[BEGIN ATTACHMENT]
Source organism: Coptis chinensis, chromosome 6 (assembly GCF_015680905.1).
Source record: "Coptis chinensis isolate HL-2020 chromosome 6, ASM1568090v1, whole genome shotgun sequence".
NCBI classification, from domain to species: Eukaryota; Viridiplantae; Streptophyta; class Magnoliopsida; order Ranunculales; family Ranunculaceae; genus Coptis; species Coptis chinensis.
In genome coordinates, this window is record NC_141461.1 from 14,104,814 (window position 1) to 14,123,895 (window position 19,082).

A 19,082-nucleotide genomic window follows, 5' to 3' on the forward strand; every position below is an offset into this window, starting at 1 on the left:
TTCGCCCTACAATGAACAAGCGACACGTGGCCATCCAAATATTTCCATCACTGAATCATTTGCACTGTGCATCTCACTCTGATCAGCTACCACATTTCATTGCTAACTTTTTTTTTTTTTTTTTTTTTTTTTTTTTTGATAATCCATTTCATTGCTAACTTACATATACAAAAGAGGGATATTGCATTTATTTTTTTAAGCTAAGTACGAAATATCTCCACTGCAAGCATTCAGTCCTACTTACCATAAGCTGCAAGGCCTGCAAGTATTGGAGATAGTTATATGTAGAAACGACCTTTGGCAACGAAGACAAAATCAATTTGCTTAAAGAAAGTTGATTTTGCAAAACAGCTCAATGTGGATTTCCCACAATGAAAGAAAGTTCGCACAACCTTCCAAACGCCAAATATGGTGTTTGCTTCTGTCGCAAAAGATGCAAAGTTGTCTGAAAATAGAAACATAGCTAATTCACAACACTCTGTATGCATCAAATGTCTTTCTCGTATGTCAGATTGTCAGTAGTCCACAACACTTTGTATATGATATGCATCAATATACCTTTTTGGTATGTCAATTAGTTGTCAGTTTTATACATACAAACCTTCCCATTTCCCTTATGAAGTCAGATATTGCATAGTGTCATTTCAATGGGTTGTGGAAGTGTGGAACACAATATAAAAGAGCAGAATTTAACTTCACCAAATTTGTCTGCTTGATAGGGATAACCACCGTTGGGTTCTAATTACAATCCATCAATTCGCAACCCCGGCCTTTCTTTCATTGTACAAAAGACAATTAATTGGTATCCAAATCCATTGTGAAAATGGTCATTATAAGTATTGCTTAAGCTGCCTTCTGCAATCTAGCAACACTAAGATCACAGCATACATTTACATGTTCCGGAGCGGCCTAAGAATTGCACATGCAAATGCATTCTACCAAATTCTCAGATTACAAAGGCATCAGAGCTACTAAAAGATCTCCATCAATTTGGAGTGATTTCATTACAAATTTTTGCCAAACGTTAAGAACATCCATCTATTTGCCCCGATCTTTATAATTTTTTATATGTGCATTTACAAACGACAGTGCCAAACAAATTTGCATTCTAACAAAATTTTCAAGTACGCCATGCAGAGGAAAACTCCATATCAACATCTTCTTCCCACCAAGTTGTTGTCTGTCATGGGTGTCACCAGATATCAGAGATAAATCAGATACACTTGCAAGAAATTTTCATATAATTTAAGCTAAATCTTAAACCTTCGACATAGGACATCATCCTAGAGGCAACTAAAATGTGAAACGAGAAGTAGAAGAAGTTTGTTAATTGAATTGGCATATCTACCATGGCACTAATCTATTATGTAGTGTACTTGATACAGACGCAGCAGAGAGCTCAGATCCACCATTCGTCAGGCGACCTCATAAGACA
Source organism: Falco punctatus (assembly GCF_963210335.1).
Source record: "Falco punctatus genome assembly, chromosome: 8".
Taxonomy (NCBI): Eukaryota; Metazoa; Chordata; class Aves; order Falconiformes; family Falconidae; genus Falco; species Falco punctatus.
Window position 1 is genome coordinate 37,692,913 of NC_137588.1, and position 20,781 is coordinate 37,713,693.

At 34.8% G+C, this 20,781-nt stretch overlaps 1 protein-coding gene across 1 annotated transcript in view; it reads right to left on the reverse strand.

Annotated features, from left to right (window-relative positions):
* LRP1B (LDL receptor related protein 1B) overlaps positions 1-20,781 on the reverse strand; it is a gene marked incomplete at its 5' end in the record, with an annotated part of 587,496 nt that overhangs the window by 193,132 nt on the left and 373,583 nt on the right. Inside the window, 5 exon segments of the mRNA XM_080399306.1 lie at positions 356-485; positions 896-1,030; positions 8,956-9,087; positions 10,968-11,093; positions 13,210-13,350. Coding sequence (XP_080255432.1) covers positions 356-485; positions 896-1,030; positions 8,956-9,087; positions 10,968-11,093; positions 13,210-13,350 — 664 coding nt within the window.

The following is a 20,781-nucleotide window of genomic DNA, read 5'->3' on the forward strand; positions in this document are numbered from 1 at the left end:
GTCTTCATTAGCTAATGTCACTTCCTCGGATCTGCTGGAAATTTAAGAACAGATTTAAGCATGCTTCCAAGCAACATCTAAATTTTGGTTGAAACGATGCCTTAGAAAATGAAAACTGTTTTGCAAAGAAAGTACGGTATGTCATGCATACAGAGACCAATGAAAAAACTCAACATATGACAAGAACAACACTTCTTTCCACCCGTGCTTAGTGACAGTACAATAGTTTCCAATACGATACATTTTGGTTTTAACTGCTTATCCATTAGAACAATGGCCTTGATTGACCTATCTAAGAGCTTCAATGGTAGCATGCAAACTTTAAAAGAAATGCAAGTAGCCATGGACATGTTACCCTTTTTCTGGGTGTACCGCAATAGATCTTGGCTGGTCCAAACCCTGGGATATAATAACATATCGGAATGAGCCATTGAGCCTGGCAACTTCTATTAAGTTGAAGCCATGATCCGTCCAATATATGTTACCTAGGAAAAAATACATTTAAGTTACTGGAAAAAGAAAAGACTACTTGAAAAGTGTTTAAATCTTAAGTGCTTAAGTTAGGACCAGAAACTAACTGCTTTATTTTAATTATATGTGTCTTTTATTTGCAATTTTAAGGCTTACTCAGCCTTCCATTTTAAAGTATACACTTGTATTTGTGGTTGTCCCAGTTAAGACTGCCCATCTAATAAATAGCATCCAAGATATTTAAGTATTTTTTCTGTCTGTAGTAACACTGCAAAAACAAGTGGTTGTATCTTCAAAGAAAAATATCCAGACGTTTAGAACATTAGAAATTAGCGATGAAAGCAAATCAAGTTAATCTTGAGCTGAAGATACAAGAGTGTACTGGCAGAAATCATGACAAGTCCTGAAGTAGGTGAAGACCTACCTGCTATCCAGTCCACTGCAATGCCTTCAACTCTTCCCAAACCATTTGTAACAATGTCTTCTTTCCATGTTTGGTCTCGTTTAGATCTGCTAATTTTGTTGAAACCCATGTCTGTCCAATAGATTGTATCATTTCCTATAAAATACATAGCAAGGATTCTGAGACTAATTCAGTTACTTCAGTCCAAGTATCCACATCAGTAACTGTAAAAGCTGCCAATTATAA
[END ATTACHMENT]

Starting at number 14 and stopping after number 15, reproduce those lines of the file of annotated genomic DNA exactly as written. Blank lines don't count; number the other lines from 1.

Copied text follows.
The following is a 20,781-nucleotide window of genomic DNA, read 5'->3' on the forward strand; positions in this document are numbered from 1 at the left end:
GTCTTCATTAGCTAATGTCACTTCCTCGGATCTGCTGGAAATTTAAGAACAGATTTAAGCATGCTTCCAAGCAACATCTAAATTTTGGTTGAAACGATGCCTTAGAAAATGAAAACTGTTTTGCAAAGAAAGTACGGTATGTCATGCATACAGAGACCAATGAAAAAACTCAACATATGACAAGAACAACACTTCTTTCCACCCGTGCTTAGTGACAGTACAATAGTTTCCAATACGATACATTTTGGTTTTAACTGCTTATCCATTAGAACAATGGCCTTGATTGACCTATCTAAGAGCTTCAATGGTAGCATGCAAACTTTAAAAGAAATGCAAGTAGCCATGGACATGTTACCCTTTTTCTGGGTGTACCGCAATAGATCTTGGCTGGTCCAAACCCTGGGATATAATAACATATCGGAATGAGCCATTGAGCCTGGCAACTTCTATTAAGTTGAAGCCATGATCCGTCCAATATATGTTACCTAGGAAAAAATACATTTAAGTTACTGGAAAAAGAAAAGACTACTTGAAAAGTGTTTAAATCTTAAGTGCTTAAGTTAGGACCAGAAACTAACTGCTTTATTTTAATTATATGTGTCTTTTATTTGCAATTTTAAGGCTTACTCAGCCTTCCATTTTAAAGTATACACTTGTATTTGTGGTTGTCCCAGTTAAGACTGCCCATCTAATAAATAGCATCCAAGATATTTAAGTATTTTTTCTGTCTGTAGTAACACTGCAAAAACAAGTGGTTGTATCTTCAAAGAAAAATATCCAGACGTTTAGAACATTAGAAATTAGCGATGAAAGCAAATCAAGTTAATCTTGAGCTGAAGATACAAGAGTGTACTGGCAGAAATCATGACAAGTCCTGAAGTAGGTGAAGACCTACCTGCTATCCAGTCCACTGCAATGCCTTCAACTCTTCCCAAACCATTTGTAACAATGTCTTCTTTCCATGTTTGGTCTCGTTTAGATCTGCTAATTTTGTTGAAACCCATGTCTGTCCAATAGATTGTATCATTTCCTATAAAATACATAGCAAGGATTCTGAGACTAATTCAGTTACTTCAGTCCAAGTATCCACATCAGTAACTGTAAAAGCTGCCAATTATAA